Sewn on the Street

This is a free event. Reservations not required.

This project is a work-in-progress.

Textile artists Monika Jakubiak of Warsaw, Poland, and Rebecca Layton of Austin, Texas, invite participants to sit down at a sewing machine at their pop-up sweatshop and make clothes on the spot.

Passersby will stitch a garment in the amount of time and with the average pay that a sweatshop worker would make it,  pointing out the hidden cost of making “fast” clothes in the cheap, dirty, get-it-now global market.

What is the true cost of what you’re wearing and who really pays in this global economy?

Sewn on the Street is a collection of public workshops and dialogues at various locations throughout the festival, inviting the community into the ‘fast versus slow clothes’ discussion.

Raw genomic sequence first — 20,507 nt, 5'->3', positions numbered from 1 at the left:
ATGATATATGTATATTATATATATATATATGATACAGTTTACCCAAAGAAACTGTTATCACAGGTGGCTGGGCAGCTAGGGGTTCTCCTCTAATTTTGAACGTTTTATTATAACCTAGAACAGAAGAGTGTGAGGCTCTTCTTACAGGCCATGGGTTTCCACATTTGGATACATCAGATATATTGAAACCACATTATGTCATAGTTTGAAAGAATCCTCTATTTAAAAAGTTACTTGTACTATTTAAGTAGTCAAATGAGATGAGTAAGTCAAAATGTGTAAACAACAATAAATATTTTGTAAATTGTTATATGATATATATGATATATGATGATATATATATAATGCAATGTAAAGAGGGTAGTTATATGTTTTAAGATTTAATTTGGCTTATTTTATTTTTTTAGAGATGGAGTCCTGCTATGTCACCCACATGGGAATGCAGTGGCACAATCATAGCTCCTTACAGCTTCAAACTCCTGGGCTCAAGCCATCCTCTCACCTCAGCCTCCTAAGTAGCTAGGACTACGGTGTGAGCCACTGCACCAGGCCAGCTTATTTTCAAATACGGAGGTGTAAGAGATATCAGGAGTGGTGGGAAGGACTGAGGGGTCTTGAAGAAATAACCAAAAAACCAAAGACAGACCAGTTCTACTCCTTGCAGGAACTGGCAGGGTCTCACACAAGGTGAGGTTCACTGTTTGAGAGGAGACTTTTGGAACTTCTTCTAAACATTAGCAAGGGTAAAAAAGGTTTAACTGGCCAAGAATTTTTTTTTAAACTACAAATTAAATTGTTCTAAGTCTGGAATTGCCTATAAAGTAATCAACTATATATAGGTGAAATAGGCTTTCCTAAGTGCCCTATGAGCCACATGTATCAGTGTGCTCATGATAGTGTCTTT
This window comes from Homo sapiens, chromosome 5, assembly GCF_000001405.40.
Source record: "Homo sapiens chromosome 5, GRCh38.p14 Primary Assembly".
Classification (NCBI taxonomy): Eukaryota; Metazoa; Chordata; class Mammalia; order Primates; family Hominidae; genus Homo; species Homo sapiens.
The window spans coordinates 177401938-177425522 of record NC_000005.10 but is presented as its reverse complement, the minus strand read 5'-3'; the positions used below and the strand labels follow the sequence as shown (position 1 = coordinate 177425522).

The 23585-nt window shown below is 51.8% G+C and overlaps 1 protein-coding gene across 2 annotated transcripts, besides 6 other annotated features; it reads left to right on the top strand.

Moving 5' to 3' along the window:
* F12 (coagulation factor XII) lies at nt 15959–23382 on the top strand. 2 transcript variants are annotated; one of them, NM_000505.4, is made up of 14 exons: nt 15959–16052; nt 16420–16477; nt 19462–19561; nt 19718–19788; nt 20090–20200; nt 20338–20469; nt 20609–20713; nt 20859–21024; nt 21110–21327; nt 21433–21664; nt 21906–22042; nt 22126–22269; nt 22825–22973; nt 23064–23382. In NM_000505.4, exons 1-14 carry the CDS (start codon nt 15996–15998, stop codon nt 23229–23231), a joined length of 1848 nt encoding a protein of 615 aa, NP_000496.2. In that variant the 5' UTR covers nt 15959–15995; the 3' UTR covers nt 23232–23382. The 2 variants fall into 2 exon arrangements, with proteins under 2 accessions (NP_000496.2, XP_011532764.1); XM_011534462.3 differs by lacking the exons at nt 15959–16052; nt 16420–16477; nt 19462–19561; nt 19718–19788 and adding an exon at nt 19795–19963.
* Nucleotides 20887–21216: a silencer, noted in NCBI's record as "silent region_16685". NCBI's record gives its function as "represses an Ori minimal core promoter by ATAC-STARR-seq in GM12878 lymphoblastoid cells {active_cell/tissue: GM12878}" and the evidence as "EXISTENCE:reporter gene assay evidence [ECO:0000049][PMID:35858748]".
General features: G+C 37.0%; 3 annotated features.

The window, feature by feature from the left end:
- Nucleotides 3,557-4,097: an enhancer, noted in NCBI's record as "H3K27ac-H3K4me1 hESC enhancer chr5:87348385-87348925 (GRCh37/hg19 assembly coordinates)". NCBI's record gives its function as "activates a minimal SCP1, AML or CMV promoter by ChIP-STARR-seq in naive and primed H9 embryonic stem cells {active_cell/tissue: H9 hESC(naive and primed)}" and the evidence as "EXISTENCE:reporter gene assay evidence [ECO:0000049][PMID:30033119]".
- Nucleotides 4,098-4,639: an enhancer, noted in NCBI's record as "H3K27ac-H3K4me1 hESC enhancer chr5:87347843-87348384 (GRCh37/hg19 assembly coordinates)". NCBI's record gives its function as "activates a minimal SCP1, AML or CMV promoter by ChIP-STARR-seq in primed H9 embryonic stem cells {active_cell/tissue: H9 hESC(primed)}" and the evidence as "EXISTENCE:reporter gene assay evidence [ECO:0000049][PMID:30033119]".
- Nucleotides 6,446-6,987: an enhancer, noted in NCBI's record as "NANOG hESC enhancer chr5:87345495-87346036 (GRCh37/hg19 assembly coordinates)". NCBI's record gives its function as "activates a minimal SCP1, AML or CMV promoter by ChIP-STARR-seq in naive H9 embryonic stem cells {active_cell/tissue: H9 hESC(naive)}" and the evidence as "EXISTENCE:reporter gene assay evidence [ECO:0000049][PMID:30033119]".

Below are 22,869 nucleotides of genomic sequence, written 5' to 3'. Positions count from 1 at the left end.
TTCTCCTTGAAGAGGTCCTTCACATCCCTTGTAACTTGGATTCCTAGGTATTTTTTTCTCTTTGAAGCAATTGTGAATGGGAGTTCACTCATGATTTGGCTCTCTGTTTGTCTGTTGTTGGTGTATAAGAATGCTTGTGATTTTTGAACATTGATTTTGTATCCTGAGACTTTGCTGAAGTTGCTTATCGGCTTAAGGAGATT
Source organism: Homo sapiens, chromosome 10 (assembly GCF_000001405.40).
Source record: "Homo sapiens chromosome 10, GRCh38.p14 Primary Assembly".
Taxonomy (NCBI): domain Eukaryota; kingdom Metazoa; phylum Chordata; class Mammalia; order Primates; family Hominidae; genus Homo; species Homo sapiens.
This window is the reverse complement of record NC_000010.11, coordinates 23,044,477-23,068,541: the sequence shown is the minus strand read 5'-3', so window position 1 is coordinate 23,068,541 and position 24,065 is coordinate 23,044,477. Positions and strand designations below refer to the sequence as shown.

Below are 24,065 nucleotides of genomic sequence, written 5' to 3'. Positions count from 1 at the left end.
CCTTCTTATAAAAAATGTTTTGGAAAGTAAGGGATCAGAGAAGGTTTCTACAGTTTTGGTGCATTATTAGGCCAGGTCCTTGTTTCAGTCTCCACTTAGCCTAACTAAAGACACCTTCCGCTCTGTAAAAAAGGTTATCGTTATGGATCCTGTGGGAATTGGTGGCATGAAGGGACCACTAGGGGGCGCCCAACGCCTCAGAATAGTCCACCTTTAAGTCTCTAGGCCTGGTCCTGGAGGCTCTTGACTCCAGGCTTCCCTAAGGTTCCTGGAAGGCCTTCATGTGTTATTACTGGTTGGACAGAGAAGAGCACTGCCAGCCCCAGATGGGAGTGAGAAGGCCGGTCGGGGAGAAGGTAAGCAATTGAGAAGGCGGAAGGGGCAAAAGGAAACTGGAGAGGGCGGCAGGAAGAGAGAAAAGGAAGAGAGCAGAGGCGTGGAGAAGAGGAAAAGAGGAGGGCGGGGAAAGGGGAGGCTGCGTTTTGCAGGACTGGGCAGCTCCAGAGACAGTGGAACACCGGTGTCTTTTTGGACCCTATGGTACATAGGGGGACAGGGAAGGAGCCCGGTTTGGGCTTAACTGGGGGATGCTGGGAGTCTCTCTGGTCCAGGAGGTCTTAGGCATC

Layton and Jakubiak first met in Jaipur, India, in 2010. They started a conversation about art and craft then, but their shared enthusiasm for Indian textiles was just the starting point. Both artists were born in 1970 under strikingly different circumstances. Monika grew up in Communist Poland and Rebecca in the Reagan-era Cold War 80s of the United States. Though they lived parallel and very different lives they both came to appreciate hand-wrought textiles; Rebecca through learning from her grandmother’s hand-sewing and embroidery; and Monika through learning how to make clothes from her mother out of necessity in Poland and working for a brief spell in a Polish clothing factory.

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